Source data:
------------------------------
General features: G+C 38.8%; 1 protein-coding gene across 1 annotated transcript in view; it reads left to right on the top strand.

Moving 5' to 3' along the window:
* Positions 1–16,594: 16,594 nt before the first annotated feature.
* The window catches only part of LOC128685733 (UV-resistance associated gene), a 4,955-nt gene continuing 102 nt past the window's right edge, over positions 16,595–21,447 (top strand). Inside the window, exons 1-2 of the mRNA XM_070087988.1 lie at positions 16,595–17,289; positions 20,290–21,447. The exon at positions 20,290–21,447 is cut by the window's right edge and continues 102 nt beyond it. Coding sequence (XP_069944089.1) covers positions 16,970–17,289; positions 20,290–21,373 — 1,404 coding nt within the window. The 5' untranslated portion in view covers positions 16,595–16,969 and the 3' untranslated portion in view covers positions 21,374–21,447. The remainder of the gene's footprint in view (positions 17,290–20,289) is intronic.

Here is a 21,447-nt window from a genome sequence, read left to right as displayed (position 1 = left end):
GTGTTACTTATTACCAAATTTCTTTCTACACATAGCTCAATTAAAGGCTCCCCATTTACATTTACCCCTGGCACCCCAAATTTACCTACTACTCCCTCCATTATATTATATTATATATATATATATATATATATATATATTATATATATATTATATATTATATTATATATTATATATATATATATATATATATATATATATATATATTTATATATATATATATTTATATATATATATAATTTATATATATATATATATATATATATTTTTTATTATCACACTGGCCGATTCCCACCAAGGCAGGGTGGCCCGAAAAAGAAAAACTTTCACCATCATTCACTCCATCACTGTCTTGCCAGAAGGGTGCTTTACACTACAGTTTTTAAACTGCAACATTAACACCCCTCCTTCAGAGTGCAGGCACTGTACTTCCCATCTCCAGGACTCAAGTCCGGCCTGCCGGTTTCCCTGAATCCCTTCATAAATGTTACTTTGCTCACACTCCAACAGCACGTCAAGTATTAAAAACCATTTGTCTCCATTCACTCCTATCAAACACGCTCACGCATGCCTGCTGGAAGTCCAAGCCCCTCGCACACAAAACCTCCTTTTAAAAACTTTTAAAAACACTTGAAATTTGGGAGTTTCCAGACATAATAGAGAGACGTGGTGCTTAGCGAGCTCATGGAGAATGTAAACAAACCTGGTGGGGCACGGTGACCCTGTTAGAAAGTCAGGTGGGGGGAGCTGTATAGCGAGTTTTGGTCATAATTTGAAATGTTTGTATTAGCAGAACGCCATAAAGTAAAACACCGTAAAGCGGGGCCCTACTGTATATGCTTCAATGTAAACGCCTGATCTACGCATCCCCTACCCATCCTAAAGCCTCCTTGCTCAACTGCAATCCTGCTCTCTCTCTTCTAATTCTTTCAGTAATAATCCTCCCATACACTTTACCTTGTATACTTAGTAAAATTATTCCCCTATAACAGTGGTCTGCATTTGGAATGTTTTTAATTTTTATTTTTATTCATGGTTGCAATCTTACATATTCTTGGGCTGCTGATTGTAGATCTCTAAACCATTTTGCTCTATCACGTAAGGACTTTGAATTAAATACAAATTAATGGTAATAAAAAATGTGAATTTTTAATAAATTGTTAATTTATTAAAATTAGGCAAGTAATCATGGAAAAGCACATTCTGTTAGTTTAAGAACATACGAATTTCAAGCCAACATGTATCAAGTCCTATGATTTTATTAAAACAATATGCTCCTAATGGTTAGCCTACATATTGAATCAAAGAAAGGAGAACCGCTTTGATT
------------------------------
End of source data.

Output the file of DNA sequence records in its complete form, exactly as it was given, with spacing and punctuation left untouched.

General features: G+C 38.8%; 1 protein-coding gene across 1 annotated transcript in view; it reads left to right on the top strand.

Moving 5' to 3' along the window:
* Positions 1–16,594: 16,594 nt before the first annotated feature.
* The window catches only part of LOC128685733 (UV-resistance associated gene), a 4,955-nt gene continuing 102 nt past the window's right edge, over positions 16,595–21,447 (top strand). Inside the window, exons 1-2 of the mRNA XM_070087988.1 lie at positions 16,595–17,289; positions 20,290–21,447. The exon at positions 20,290–21,447 is cut by the window's right edge and continues 102 nt beyond it. Coding sequence (XP_069944089.1) covers positions 16,970–17,289; positions 20,290–21,373 — 1,404 coding nt within the window. The 5' untranslated portion in view covers positions 16,595–16,969 and the 3' untranslated portion in view covers positions 21,374–21,447. The remainder of the gene's footprint in view (positions 17,290–20,289) is intronic.

Here is a 21,447-nt window from a genome sequence, read left to right as displayed (position 1 = left end):
GTGTTACTTATTACCAAATTTCTTTCTACACATAGCTCAATTAAAGGCTCCCCATTTACATTTACCCCTGGCACCCCAAATTTACCTACTACTCCCTCCATTATATTATATTATATATATATATATATATATATATATATTATATATATATTATATATTATATTATATATTATATATATATATATATATATATATATATATATATATTTATATATATATATATTTATATATATATATAATTTATATATATATATATATATATATATTTTTTATTATCACACTGGCCGATTCCCACCAAGGCAGGGTGGCCCGAAAAAGAAAAACTTTCACCATCATTCACTCCATCACTGTCTTGCCAGAAGGGTGCTTTACACTACAGTTTTTAAACTGCAACATTAACACCCCTCCTTCAGAGTGCAGGCACTGTACTTCCCATCTCCAGGACTCAAGTCCGGCCTGCCGGTTTCCCTGAATCCCTTCATAAATGTTACTTTGCTCACACTCCAACAGCACGTCAAGTATTAAAAACCATTTGTCTCCATTCACTCCTATCAAACACGCTCACGCATGCCTGCTGGAAGTCCAAGCCCCTCGCACACAAAACCTCCTTTTAAAAACTTTTAAAAACACTTGAAATTTGGGAGTTTCCAGACATAATAGAGAGACGTGGTGCTTAGCGAGCTCATGGAGAATGTAAACAAACCTGGTGGGGCACGGTGACCCTGTTAGAAAGTCAGGTGGGGGGAGCTGTATAGCGAGTTTTGGTCATAATTTGAAATGTTTGTATTAGCAGAACGCCATAAAGTAAAACACCGTAAAGCGGGGCCCTACTGTATATGCTTCAATGTAAACGCCTGATCTACGCATCCCCTACCCATCCTAAAGCCTCCTTGCTCAACTGCAATCCTGCTCTCTCTCTTCTAATTCTTTCAGTAATAATCCTCCCATACACTTTACCTTGTATACTTAGTAAAATTATTCCCCTATAACAGTGGTCTGCATTTGGAATGTTTTTAATTTTTATTTTTATTCATGGTTGCAATCTTACATATTCTTGGGCTGCTGATTGTAGATCTCTAAACCATTTTGCTCTATCACGTAAGGACTTTGAATTAAATACAAATTAATGGTAATAAAAAATGTGAATTTTTAATAAATTGTTAATTTATTAAAATTAGGCAAGTAATCATGGAAAAGCACATTCTGTTAGTTTAAGAACATACGAATTTCAAGCCAACATGTATCAAGTCCTATGATTTTATTAAAACAATATGCTCCTAATGGTTAGCCTACATATTGAATCAAAGAAAGGAGAACCGCTTTGATT